576 F.2d 37
UNITED STATES of America, Plaintiff-Appellant,
The BOARD OF EDUCATION OF VALDOSTA, GEORGIA, et al.,
United States Court of Appeals,
June 19, 1978.
Ronald T. Knight, U. S. Atty., Gregory J. Leonard, Asst. U. S. Atty., Macon, Ga., Kaydell O. Wright, Ed. Section, Jessica D. Silver, Atty., Brian K. Landsberg, U. S. Dept. of Justice, Washington, D. C., for plaintiff-appellant.
Reuben H. Yancey, Valdosta, Ga., for defendants-appellees.
Appeal from the United States District Court for the Middle District of Georgia.
Before AINSWORTH, GODBOLD and HILL, Circuit Judges.
In this case our concern is with the existence of several virtually one-race elementary schools in a system that is otherwise fully desegregated. The district court found that Valdosta's schools had achieved unitary status, and denied the United States' motion for supplemental relief. We vacate and remand for further consideration.
A desegregation order for the Valdosta, Georgia school system was issued in 1971. Valdosta has complied with this plan, and has in large part successfully eradicated the dual school system that existed prior to 1971. Nevertheless, implementation of the plan has resulted in the continued existence of several racially identifiable elementary schools. This court has due regard for the success of the Valdosta school board in abolishing the vestiges of the dual system at the junior and senior high school levels. We acknowledge that "the existence of some small number of . . . virtually one-race schools . . . is not in and of itself the mark of a system that still practices segregation by law." Swann v. Charlotte-Mecklenburg Bd. of Educ., 402 U.S. 1, 26, 91 S.Ct. 1267, 1281, 28 L.Ed.2d 554 (1971). Yet we cannot conclude that Valdosta has fully eliminated its dual school system. In evaluating this appeal we look to the law of school desegregation as currently understood in this Circuit. See Dandridge v. Jefferson Parish School Bd., 5 Cir., 456 F.2d 552, 554, cert. denied, 409 U.S. 978, 93 S.Ct. 306, 34 L.Ed.2d 240 (1972). The critical issue here is whether a unitary system has been achieved at any time subsequent to the imposition of the desegregation order. Thus, this case is not comparable to the situation in Pasadena City Bd. of Educ. v. Spangler, 427 U.S. 424, 96 S.Ct. 2697, 49 L.Ed.2d 599 (1976), where a unitary system already had been achieved, and the racial concentrations were the result of demographic changes rather than the actions of the school board. See United States v. South Park Independent School Dist., 5 Cir., 1978, 566 F.2d 1221, 1224-25.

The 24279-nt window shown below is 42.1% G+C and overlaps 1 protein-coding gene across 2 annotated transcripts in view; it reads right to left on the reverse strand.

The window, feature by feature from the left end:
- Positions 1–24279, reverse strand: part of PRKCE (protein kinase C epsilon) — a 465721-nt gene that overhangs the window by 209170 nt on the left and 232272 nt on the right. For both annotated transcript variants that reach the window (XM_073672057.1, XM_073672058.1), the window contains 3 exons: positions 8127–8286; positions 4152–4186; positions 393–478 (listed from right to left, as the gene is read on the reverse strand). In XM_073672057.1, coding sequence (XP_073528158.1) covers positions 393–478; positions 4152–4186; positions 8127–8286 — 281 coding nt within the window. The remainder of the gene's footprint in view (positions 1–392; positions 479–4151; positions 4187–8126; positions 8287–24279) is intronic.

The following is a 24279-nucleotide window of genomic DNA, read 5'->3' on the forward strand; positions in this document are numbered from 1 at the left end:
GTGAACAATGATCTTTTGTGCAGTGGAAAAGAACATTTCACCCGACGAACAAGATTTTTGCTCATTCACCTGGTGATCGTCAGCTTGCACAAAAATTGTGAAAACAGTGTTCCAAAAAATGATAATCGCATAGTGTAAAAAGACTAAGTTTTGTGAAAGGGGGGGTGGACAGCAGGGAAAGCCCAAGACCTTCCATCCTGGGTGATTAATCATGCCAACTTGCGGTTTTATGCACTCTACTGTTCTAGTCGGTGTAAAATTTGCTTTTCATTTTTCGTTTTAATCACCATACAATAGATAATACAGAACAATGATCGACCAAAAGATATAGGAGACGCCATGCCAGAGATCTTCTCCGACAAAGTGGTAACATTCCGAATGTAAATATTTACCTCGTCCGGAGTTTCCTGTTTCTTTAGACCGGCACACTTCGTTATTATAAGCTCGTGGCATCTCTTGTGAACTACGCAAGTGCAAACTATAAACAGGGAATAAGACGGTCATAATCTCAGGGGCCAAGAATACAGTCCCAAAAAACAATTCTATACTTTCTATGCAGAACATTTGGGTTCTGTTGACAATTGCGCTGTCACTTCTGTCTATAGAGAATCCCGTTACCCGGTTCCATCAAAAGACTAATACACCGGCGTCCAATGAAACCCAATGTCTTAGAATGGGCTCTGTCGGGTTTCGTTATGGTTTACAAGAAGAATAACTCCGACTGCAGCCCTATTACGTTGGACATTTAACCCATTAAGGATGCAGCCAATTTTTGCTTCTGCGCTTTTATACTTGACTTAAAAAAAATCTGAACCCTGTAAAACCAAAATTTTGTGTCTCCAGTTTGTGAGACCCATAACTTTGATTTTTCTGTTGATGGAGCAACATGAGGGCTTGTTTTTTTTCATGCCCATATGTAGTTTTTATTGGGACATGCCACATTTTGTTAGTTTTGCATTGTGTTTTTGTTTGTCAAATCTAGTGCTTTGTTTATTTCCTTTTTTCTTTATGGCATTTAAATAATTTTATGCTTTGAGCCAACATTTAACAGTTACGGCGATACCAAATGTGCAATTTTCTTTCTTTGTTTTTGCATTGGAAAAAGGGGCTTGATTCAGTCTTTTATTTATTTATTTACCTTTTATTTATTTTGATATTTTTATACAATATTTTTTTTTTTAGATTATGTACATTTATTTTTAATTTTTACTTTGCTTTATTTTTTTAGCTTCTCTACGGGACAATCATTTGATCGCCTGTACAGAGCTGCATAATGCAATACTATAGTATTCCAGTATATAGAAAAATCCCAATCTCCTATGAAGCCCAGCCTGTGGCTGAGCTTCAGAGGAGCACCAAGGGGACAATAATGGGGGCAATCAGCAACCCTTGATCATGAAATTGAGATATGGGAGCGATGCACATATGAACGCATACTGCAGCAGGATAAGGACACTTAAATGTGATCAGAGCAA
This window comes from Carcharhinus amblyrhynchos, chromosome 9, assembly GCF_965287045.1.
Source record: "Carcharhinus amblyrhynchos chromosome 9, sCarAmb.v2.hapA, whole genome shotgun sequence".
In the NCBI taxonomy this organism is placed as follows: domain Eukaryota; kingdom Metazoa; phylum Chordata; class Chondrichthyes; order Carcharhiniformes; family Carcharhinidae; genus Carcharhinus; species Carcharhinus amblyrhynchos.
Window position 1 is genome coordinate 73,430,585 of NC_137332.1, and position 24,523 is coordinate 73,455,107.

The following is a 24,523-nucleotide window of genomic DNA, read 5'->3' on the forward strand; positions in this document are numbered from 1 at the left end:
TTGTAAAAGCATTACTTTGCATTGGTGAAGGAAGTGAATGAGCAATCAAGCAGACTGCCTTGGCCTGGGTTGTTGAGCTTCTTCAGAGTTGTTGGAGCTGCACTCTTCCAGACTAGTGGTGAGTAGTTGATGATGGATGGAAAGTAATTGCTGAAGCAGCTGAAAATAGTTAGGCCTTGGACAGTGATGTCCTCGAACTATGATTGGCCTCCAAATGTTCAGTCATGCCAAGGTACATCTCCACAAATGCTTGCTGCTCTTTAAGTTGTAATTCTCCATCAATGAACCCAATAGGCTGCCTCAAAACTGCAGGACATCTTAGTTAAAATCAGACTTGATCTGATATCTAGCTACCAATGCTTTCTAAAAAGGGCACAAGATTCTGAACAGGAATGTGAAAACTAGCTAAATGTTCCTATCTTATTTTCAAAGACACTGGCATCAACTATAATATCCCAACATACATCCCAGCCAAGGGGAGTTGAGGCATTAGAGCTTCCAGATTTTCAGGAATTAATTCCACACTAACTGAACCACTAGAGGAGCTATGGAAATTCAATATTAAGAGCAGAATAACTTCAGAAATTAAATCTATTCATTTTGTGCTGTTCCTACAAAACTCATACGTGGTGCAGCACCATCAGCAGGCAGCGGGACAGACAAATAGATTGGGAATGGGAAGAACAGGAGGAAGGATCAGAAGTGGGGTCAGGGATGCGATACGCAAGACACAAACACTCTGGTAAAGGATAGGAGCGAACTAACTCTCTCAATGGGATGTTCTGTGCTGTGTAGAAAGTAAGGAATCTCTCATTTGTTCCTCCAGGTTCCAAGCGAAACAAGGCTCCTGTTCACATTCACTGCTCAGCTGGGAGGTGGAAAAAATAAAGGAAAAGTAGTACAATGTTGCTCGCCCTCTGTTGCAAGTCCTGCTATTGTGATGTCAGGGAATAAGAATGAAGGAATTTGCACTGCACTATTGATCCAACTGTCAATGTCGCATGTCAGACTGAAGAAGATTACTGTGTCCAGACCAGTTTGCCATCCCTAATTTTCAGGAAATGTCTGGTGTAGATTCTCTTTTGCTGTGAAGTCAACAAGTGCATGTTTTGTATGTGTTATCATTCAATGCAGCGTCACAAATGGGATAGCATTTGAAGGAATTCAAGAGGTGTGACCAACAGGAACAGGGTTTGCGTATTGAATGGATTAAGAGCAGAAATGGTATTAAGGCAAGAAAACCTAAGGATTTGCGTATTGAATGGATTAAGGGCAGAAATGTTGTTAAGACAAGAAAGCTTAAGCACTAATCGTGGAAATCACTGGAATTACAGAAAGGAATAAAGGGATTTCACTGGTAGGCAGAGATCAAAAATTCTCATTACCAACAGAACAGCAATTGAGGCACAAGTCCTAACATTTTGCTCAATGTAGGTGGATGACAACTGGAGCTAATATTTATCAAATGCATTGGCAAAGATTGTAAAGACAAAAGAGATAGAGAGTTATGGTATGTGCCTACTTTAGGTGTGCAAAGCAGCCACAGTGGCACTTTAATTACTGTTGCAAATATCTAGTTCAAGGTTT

A number of post-Swann cases in this Circuit have evaluated school districts operating in compliance with pre-Swann desegregation orders and found that the continued existence of a significant number of virtually one-race schools is constitutionally suspect. See, e. g., United States v. South Park Independent School Dist., supra. These decisions have drawn on Swann's declaration that